It companies in singapore and malaysia relationship

Malaysia–Singapore relations - Wikipedia

it companies in singapore and malaysia relationship

INTRODUCTION Malaysia and Singapore relations are unique and special due . the land in Singapore through a joint stock company with Malaysia acquiring. Aug 29, Economic relations between Malaysia and Singapore are “good”, said Malaysian International Trade and Industry Minister Darell Leiking said. Jul 10, Speaking in Parliament on the issue, Minister for Foreign Affairs Vivian Balakrishnan also added that Singapore will fully honour the terms of.

We can not deny that we are interdependent in terms of economic, security and social aspects. For example, in term of economic aspect, most Malaysians know Singapore is one of the biggest investors in Malaysia and vice versa.

it companies in singapore and malaysia relationship

The intensity of cooperations in various areas has been made possible by the warming of the relationship between the two countries in recent years. Official visits by heads of government, ministers, senior officials and etcetera must be intensified from time to time. Under the current leadership of both countries, many efforts have been taken to overcome these problems, for example, regular meetings that incorporate informal social activities such as annual golf and sports meetings between cabinet members of both countries, and the holding of joint cultural and religious festivals that involve the leaders from both sides of the causeway e.

Also, the number increase of visits between two countries at ministerial, senior officials and technical levels.

Thus, it creates the necessary goodwill and positive atmosphere conducive to resolving issues and problems. Recently, the visit of Singaporean political leaders to Langkawi to meet their counterparts of Malaysia is a right time and very important event for both countries.

The current infomal meetings and talks of the leadership of both countries for example is one approach for both countries to design a pathway to resume talks on bilateral issues. Although, we am sceptical that the recent informal meetings would achieve some tangible solutions on outstanding bilateral issues between the two neighbours, the existing meetings show us that both countries are now more open towards each other.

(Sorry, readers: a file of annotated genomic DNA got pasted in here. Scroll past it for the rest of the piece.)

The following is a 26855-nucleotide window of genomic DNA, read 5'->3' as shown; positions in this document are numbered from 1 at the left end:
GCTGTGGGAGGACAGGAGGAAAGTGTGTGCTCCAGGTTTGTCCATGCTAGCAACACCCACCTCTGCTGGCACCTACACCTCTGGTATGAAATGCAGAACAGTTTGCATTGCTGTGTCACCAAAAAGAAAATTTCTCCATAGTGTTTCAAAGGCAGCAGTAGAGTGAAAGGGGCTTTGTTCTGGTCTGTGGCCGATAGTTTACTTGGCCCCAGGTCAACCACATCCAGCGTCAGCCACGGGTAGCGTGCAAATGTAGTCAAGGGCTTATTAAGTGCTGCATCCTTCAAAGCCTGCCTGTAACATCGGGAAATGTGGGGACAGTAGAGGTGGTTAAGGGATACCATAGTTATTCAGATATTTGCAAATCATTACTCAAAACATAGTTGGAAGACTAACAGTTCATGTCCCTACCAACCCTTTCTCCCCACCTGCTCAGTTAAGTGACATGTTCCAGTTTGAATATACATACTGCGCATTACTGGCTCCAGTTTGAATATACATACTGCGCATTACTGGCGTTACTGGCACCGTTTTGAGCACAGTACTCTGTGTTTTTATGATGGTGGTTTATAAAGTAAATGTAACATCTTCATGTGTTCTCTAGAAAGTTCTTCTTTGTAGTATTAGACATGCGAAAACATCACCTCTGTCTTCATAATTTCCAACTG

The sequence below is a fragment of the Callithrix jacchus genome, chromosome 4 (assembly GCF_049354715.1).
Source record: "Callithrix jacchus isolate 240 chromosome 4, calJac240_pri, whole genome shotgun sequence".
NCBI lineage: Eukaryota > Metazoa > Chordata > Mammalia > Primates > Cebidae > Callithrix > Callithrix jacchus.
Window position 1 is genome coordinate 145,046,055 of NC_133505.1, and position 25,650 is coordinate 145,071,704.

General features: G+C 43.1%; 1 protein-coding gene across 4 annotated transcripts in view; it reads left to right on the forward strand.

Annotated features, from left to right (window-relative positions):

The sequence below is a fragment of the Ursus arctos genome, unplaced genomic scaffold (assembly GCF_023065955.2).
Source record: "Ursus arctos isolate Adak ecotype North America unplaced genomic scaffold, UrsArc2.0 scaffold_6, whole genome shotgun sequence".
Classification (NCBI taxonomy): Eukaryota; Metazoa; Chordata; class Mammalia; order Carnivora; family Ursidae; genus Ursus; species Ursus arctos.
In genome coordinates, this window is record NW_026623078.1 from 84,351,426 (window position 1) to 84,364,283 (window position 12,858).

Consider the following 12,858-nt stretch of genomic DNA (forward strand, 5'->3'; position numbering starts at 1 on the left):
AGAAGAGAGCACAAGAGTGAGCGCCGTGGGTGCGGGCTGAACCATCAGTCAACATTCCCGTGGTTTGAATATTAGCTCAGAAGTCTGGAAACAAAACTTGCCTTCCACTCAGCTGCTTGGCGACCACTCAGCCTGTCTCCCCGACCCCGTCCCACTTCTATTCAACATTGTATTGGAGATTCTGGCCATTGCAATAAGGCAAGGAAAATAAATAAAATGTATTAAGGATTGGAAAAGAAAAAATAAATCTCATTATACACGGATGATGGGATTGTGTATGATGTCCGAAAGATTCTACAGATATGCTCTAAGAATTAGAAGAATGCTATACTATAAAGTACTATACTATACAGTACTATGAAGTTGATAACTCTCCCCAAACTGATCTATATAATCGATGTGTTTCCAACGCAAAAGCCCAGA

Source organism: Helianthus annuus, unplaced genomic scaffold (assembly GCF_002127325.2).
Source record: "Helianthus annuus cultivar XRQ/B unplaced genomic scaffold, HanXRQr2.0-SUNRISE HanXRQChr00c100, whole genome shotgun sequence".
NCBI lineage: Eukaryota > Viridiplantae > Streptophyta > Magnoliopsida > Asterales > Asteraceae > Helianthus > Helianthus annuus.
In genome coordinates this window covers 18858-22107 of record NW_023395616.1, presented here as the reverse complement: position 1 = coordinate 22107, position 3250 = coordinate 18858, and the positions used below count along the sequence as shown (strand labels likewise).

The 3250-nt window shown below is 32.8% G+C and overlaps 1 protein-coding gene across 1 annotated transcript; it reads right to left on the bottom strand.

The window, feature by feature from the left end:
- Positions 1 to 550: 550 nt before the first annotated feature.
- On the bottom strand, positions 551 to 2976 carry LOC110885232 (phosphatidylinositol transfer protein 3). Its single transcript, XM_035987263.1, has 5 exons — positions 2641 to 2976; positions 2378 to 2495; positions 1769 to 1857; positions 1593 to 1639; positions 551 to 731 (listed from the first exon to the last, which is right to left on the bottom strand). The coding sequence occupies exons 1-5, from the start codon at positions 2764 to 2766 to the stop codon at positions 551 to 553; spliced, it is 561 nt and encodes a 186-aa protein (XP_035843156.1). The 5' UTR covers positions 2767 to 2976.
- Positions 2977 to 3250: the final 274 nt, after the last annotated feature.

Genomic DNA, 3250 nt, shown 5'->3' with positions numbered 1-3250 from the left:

Both leaders currently express their desire to improve bilateral relations of both countries and seem to have adopted a positive attitude towards each other. Secondly, both countries must develop people-to people contacts. We should encourage more visits, more tourist arrival from Singapore and Malaysia and vice versa and also explore ways to develop these contacts. Thereby, they will create the necessary goodwill and tolerance among their peoples.

In promoting greater P-P contacts, both countries introduced the student exchange programs and the joint overseas youth exchange program and etcetera.

These programs were for important for the new generations to know each others and they help to enhance understanding among the younger generation in the two countries. Mass media is an important instrument to flow information to the peoples. Mass media from both countries must be professional in flowing information about their people life and no to be emotional in flowing information of their sensitive issues.

The information will help people on both sides to keep up with developments in the two countries and foster better understanding and bilateral ties. Thirdly, both countries must expand the public sector economic links.